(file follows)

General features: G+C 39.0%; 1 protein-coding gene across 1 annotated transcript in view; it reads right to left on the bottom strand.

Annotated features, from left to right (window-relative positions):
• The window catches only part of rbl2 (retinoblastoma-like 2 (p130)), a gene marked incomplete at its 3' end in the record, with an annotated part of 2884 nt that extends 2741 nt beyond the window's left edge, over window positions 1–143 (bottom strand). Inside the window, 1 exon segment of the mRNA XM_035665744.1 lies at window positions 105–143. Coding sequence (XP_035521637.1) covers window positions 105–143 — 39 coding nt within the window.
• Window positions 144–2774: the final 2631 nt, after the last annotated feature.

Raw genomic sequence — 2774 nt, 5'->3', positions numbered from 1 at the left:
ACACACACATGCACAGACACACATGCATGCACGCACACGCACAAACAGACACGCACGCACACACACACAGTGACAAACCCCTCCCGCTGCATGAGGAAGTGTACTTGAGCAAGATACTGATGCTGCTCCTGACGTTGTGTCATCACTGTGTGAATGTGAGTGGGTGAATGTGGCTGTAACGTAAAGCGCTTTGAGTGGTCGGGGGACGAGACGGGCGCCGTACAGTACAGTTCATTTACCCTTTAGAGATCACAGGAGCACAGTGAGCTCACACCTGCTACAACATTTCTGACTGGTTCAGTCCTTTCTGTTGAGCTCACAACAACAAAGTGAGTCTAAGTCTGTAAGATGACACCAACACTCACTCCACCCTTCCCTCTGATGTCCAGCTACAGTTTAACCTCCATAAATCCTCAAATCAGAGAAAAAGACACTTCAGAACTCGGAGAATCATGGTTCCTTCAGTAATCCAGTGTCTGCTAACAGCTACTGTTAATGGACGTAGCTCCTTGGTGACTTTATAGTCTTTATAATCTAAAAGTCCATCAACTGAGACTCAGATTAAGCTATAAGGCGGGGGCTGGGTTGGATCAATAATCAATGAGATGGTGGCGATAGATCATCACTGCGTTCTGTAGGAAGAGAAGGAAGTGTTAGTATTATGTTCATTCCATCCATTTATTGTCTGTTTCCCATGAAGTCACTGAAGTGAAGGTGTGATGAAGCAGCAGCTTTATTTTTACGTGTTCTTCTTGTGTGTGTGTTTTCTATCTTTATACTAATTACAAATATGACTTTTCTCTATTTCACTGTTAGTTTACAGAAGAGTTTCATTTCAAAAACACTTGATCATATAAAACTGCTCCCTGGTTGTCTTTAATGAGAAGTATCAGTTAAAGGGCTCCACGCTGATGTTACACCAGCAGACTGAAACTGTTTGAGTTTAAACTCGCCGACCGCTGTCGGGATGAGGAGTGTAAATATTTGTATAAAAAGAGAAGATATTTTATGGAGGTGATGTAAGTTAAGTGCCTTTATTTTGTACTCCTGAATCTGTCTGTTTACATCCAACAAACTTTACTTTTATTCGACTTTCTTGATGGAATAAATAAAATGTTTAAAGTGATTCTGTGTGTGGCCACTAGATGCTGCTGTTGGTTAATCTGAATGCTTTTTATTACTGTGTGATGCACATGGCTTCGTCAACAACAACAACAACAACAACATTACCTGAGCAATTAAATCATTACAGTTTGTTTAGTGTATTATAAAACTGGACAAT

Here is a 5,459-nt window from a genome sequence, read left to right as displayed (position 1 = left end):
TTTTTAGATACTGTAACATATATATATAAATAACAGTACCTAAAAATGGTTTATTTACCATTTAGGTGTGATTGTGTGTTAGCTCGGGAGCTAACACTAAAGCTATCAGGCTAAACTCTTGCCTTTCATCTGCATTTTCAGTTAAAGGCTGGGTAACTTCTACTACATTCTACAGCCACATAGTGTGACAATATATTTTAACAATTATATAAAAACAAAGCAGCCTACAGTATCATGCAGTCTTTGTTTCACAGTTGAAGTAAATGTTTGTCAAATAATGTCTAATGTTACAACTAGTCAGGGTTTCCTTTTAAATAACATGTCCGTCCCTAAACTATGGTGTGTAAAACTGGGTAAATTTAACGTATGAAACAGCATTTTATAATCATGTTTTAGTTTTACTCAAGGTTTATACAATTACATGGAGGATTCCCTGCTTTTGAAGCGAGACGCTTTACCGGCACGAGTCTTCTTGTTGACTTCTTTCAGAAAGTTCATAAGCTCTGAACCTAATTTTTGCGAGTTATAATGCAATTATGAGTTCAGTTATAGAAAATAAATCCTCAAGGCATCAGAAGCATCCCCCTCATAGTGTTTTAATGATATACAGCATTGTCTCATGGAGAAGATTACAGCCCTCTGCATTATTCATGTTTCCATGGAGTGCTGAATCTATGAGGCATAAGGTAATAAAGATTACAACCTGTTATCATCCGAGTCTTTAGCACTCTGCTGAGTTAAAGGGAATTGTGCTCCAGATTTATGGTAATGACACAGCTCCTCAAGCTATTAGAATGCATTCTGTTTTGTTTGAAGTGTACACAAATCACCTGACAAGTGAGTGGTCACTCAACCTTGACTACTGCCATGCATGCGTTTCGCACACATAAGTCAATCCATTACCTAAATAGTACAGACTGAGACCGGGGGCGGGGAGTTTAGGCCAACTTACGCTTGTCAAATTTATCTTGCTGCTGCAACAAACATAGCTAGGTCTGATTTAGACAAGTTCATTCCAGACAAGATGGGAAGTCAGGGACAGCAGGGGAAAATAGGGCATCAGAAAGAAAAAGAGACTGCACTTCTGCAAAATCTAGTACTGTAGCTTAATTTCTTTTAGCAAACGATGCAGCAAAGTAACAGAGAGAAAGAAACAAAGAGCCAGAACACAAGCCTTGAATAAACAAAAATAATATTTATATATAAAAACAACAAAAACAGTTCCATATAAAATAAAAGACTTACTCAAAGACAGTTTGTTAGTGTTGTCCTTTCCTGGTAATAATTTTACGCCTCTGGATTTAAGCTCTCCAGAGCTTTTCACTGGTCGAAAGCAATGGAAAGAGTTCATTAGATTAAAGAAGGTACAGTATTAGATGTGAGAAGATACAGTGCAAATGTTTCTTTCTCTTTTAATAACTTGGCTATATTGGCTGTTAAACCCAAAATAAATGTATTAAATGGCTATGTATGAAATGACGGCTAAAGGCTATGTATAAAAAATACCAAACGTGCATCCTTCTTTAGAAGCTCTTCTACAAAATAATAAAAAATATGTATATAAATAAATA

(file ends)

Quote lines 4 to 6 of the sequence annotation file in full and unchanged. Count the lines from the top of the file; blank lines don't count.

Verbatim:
• Window positions 144–2774: the final 2631 nt, after the last annotated feature.

Raw genomic sequence — 2774 nt, 5'->3', positions numbered from 1 at the left:
ACACACACATGCACAGACACACATGCATGCACGCACACGCACAAACAGACACGCACGCACACACACACAGTGACAAACCCCTCCCGCTGCATGAGGAAGTGTACTTGAGCAAGATACTGATGCTGCTCCTGACGTTGTGTCATCACTGTGTGAATGTGAGTGGGTGAATGTGGCTGTAACGTAAAGCGCTTTGAGTGGTCGGGGGACGAGACGGGCGCCGTACAGTACAGTTCATTTACCCTTTAGAGATCACAGGAGCACAGTGAGCTCACACCTGCTACAACATTTCTGACTGGTTCAGTCCTTTCTGTTGAGCTCACAACAACAAAGTGAGTCTAAGTCTGTAAGATGACACCAACACTCACTCCACCCTTCCCTCTGATGTCCAGCTACAGTTTAACCTCCATAAATCCTCAAATCAGAGAAAAAGACACTTCAGAACTCGGAGAATCATGGTTCCTTCAGTAATCCAGTGTCTGCTAACAGCTACTGTTAATGGACGTAGCTCCTTGGTGACTTTATAGTCTTTATAATCTAAAAGTCCATCAACTGAGACTCAGATTAAGCTATAAGGCGGGGGCTGGGTTGGATCAATAATCAATGAGATGGTGGCGATAGATCATCACTGCGTTCTGTAGGAAGAGAAGGAAGTGTTAGTATTATGTTCATTCCATCCATTTATTGTCTGTTTCCCATGAAGTCACTGAAGTGAAGGTGTGATGAAGCAGCAGCTTTATTTTTACGTGTTCTTCTTGTGTGTGTGTTTTCTATCTTTATACTAATTACAAATATGACTTTTCTCTATTTCACTGTTAGTTTACAGAAGAGTTTCATTTCAAAAACACTTGATCATATAAAACTGCTCCCTGGTTGTCTTTAATGAGAAGTATCAGTTAAAGGGCTCCACGCTGATGTTACACCAGCAGACTGAAACTGTTTGAGTTTAAACTCGCCGACCGCTGTCGGGATGAGGAGTGTAAATATTTGTATAAAAAGAGAAGATATTTTATGGAGGTGATGTAAGTTAAGTGCCTTTATTTTGTACTCCTGAATCTGTCTGTTTACATCCAACAAACTTTACTTTTATTCGACTTTCTTGATGGAATAAATAAAATGTTTAAAGTGATTCTGTGTGTGGCCACTAGATGCTGCTGTTGGTTAATCTGAATGCTTTTTATTACTGTGTGATGCACATGGCTTCGTCAACAACAACAACAACAACAACATTACCTGAGCAATTAAATCATTACAGTTTGTTTAGTGTATTATAAAACTGGACAAT